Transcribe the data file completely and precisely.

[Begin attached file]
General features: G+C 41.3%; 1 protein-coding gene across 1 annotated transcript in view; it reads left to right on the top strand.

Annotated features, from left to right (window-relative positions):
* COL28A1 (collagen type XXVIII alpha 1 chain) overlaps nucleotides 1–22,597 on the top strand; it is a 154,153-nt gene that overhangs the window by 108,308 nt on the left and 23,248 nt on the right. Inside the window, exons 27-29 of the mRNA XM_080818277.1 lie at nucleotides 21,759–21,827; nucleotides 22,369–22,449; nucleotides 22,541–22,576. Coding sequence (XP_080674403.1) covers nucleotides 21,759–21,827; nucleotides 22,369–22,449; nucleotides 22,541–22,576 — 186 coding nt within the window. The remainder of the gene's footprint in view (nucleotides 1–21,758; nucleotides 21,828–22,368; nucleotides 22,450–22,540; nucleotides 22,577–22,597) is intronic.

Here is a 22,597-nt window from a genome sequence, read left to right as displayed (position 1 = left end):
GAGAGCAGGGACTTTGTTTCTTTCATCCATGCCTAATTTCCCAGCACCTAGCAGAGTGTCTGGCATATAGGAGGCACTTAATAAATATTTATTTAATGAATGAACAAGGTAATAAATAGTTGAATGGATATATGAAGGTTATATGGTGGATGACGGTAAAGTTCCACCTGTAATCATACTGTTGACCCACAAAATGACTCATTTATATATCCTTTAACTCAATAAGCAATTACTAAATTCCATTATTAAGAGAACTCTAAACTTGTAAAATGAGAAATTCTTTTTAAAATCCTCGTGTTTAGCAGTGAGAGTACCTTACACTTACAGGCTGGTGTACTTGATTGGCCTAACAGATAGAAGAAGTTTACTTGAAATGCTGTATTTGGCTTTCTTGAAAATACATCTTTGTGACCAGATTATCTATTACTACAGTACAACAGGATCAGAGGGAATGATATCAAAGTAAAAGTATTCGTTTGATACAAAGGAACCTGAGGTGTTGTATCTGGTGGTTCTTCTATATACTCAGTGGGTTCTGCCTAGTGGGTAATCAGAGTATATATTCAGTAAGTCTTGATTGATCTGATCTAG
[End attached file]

General features: G+C 41.3%; 1 protein-coding gene across 1 annotated transcript in view; it reads left to right on the top strand.

Annotated features, from left to right (window-relative positions):
* COL28A1 (collagen type XXVIII alpha 1 chain) overlaps nucleotides 1–22,597 on the top strand; it is a 154,153-nt gene that overhangs the window by 108,308 nt on the left and 23,248 nt on the right. Inside the window, exons 27-29 of the mRNA XM_080818277.1 lie at nucleotides 21,759–21,827; nucleotides 22,369–22,449; nucleotides 22,541–22,576. Coding sequence (XP_080674403.1) covers nucleotides 21,759–21,827; nucleotides 22,369–22,449; nucleotides 22,541–22,576 — 186 coding nt within the window. The remainder of the gene's footprint in view (nucleotides 1–21,758; nucleotides 21,828–22,368; nucleotides 22,450–22,540; nucleotides 22,577–22,597) is intronic.

Here is a 22,597-nt window from a genome sequence, read left to right as displayed (position 1 = left end):
GAGAGCAGGGACTTTGTTTCTTTCATCCATGCCTAATTTCCCAGCACCTAGCAGAGTGTCTGGCATATAGGAGGCACTTAATAAATATTTATTTAATGAATGAACAAGGTAATAAATAGTTGAATGGATATATGAAGGTTATATGGTGGATGACGGTAAAGTTCCACCTGTAATCATACTGTTGACCCACAAAATGACTCATTTATATATCCTTTAACTCAATAAGCAATTACTAAATTCCATTATTAAGAGAACTCTAAACTTGTAAAATGAGAAATTCTTTTTAAAATCCTCGTGTTTAGCAGTGAGAGTACCTTACACTTACAGGCTGGTGTACTTGATTGGCCTAACAGATAGAAGAAGTTTACTTGAAATGCTGTATTTGGCTTTCTTGAAAATACATCTTTGTGACCAGATTATCTATTACTACAGTACAACAGGATCAGAGGGAATGATATCAAAGTAAAAGTATTCGTTTGATACAAAGGAACCTGAGGTGTTGTATCTGGTGGTTCTTCTATATACTCAGTGGGTTCTGCCTAGTGGGTAATCAGAGTATATATTCAGTAAGTCTTGATTGATCTGATCTAG